The USDA addressed all of these old crop soybean issues on this July report.  They decreased soybean imports 5 million bushels to a more believable 85 million bushels.  They increased crush demand 25 million bushels which puts us more in line with reality.  And, they increased exports 20 million bushels to 1.62 billion bushels which is still behind the current commitments number but could end up being very close to the actual shipments number.  The USDA also increased soybeans used for seed by 4 million bushels.  In all this represents a 54 million bushel decrease in soybean stocks.  So this means that soybean stocks dropped to 71 million bushels, an historically low ending stocks number right?  Well....  

We have awesome CRB wall charts to give out!  They are weekly bar charts that go back 10 years to Oct, 2003 and are about the size of a poster.  If you'd like one sign up here - Soybeans: http://www.zaner.com/offers/index.asp?page=21

It was fairly obvious that the USDA could not decrease demand even though the soybean stocks were higher then expected, so they were left with a dilemma.  How to show more soybean stocks while at the same time increasing the demand side of the equation.  In reality this seems mathematically impossible.  Well, problem solved thanks to the residual category...  The USDA went from a residual of 0 to a residual of Negative 69 million bushels (yes, negative).  This more then offsets the increases in demand and increases ending stocks to 140 million bushels.  And this shocked the market.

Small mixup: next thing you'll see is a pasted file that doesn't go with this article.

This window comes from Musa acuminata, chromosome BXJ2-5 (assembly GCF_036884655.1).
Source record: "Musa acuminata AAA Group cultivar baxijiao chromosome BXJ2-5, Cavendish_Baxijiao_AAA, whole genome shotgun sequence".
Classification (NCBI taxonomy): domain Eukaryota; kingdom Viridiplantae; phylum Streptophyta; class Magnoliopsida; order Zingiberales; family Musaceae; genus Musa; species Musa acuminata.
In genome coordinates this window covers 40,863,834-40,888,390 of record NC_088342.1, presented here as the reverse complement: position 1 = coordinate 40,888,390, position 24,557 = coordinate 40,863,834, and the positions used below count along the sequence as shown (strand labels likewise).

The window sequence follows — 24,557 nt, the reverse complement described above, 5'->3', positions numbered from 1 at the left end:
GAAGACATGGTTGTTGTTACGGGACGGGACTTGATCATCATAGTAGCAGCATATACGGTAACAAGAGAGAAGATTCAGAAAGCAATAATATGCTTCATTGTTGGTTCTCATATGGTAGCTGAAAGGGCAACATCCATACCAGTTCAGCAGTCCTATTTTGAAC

To understand this we need to talk about what that residual category represents because the USDA certainly did not explain any of this in the report except for saying the change was due to the June 30th Quarterly Grain Stocks report.  The residual category is the USDA's miscellaneous category.  This may have originally been intended to account for perished soybeans and other small uses.  Most years this number is positive but in fairly recent history we have seen some small negative numbers here, but nothing close to a negative 69 million bushels.  

What this likely means is that the USDA got the production number wrong last year but does not have a way to quantify that and therefore is reluctant to go back and change last year's production at this time.  It would have been unprecedented if they had done that on this report, but then again so is a negative 69 million bushel residual.  To a point it would be somewhat understandable for the USDA to have made a miscalculation on last years final production numbers as they were shut down during a key time when then needed to be in fields collecting yield data.  They may have missed some of the higher yielding fields.  Either way, this leaves us with a more comfortable old crop carry over even if it makes for an awkward (or unbalanced) balance sheet to look at.  

Sign up for our Morning Ag Hedge newsletter!  Sign up here: http://www.zaner.com/offers/?page=17  

Feel free to give me a call or shoot me an email if you would like to talk about your marketing plan, the markets, weather, or just to visit.     

December Corn Daily chart:

November Soybeans Daily chart:

December Wheat Daily chart: